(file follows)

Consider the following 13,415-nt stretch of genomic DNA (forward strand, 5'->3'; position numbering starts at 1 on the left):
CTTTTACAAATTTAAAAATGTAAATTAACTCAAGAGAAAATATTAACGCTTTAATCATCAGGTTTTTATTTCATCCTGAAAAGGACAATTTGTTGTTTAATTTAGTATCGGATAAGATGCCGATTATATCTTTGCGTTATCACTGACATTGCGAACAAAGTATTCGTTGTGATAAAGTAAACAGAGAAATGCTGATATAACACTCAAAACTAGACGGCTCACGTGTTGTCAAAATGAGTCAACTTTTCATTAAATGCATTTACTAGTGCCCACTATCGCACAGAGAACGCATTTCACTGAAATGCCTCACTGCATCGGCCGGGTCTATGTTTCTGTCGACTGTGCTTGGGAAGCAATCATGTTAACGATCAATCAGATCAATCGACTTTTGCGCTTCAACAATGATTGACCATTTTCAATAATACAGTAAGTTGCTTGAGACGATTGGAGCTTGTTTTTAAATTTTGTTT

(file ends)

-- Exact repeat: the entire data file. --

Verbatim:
Consider the following 13,415-nt stretch of genomic DNA (forward strand, 5'->3'; position numbering starts at 1 on the left):
CTTTTACAAATTTAAAAATGTAAATTAACTCAAGAGAAAATATTAACGCTTTAATCATCAGGTTTTTATTTCATCCTGAAAAGGACAATTTGTTGTTTAATTTAGTATCGGATAAGATGCCGATTATATCTTTGCGTTATCACTGACATTGCGAACAAAGTATTCGTTGTGATAAAGTAAACAGAGAAATGCTGATATAACACTCAAAACTAGACGGCTCACGTGTTGTCAAAATGAGTCAACTTTTCATTAAATGCATTTACTAGTGCCCACTATCGCACAGAGAACGCATTTCACTGAAATGCCTCACTGCATCGGCCGGGTCTATGTTTCTGTCGACTGTGCTTGGGAAGCAATCATGTTAACGATCAATCAGATCAATCGACTTTTGCGCTTCAACAATGATTGACCATTTTCAATAATACAGTAAGTTGCTTGAGACGATTGGAGCTTGTTTTTAAATTTTGTTT